The Muscle Health Research Centre (MHRC) provides a centralized and focused research emphasis on the importance of skeletal muscle to the overall health and well-being of Canadians. Skeletal muscle, 40 per cent of a human's body mass, is a unique and large tissue that significantly contributes to an individual's metabolism, locomotion, and overall quality of life.
Based in the Faculty of Health, the MHRC facilitates the integrated study of muscle biology in the broadest terms, including muscle development, disease, metabolism, blood supply, injury and regeneration, and adaptation to acute and chronic exercise. Approaches used by faculty and graduate students for the study of muscle include molecular, cellular and whole-body techniques.
Gaidhu MP, Bikopoulos G, Ceddia RB. Chronic AICAR-induced AMP-kinase activation regulates adipocyte lipolysis in a time-dependent and fat depot-specific manner in rats. Am J Physiol Cell Physiol. 2012 Dec;303(11):C1192-7.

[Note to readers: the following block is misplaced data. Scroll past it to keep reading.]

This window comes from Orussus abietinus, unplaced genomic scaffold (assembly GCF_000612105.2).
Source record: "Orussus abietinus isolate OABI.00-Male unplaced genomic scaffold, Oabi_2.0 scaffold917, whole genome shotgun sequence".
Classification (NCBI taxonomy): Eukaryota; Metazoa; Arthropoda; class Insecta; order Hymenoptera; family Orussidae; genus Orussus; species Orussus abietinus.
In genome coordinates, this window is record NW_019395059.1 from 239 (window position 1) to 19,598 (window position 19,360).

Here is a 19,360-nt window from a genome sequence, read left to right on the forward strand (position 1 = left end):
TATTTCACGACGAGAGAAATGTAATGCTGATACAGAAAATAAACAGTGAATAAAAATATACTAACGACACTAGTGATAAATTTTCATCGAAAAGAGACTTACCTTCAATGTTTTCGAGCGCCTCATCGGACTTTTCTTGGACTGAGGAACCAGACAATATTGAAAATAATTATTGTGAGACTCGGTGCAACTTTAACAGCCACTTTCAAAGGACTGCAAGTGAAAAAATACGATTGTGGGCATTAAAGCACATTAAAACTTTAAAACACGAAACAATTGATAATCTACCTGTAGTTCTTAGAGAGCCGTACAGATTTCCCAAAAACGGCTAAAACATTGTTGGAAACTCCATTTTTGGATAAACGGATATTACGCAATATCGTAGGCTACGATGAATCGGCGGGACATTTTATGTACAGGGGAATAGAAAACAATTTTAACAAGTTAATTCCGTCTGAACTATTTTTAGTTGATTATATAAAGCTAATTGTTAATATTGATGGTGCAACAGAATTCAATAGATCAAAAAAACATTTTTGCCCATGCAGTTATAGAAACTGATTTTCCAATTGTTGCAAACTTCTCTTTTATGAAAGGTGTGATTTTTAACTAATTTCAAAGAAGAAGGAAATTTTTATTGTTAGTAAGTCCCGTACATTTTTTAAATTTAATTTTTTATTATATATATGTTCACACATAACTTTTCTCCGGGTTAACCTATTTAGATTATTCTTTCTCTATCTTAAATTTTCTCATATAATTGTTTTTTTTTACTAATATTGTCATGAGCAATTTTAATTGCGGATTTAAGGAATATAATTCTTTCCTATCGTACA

Vergara ME, O'Shea FD, Inman RD, Gage WH. Postural control is altered in patients with ankylosing spondylitis. Clin Biomech (Bristol, Avon). 2011 Nov 21.
Beaudry JL, Riddell MC. Effects of glucocorticoids and exercise on pancreatic β-cell function and diabetes development. Diabetes Metab Res Rev. 2012 Oct;28(7):560-73.
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Emmanuel Nwadozi (supervisor Dr. T. Haas) was selected for a Bruce Outstanding Undergraduate Abstract Awardee and he was selected as a 2013 David S. Bruce Excellence in Undergraduate Research Awardee at Experimental Biology 2013, Boston, MA.
MHRC researchers demonstrate that chronic high-levels of stress hormone could lead to heart problems